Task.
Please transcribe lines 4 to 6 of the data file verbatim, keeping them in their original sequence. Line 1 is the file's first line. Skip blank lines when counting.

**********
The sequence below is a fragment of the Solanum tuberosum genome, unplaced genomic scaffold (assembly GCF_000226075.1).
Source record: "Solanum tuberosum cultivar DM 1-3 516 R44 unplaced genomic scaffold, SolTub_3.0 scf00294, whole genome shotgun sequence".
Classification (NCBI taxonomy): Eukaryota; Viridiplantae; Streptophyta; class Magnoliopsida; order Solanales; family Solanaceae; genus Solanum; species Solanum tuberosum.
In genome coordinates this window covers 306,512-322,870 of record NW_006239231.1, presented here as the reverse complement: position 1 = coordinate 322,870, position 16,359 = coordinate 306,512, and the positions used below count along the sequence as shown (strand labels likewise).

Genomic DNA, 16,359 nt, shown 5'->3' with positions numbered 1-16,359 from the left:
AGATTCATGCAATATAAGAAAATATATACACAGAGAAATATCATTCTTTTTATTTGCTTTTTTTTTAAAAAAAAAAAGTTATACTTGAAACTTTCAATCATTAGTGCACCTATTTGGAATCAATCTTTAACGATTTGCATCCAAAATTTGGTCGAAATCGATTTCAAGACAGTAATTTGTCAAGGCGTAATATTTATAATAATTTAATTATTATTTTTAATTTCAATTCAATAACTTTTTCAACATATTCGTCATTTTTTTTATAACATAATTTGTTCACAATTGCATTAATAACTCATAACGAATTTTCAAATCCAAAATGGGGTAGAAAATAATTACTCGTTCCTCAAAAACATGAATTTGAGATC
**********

In genome coordinates this window covers 306,512-322,870 of record NW_006239231.1, presented here as the reverse complement: position 1 = coordinate 322,870, position 16,359 = coordinate 306,512, and the positions used below count along the sequence as shown (strand labels likewise).

Genomic DNA, 16,359 nt, shown 5'->3' with positions numbered 1-16,359 from the left:
AGATTCATGCAATATAAGAAAATATATACACAGAGAAATATCATTCTTTTTATTTGCTTTTTTTTTAAAAAAAAAAAGTTATACTTGAAACTTTCAATCATTAGTGCACCTATTTGGAATCAATCTTTAACGATTTGCATCCAAAATTTGGTCGAAATCGATTTCAAGACAGTAATTTGTCAAGGCGTAATATTTATAATAATTTAATTATTATTTTTAATTTCAATTCAATAACTTTTTCAACATATTCGTCATTTTTTTTATAACATAATTTGTTCACAATTGCATTAATAACTCATAACGAATTTTCAAATCCAAAATGGGGTAGAAAATAATTACTCGTTCCTCAAAAACATGAATTTGAGATC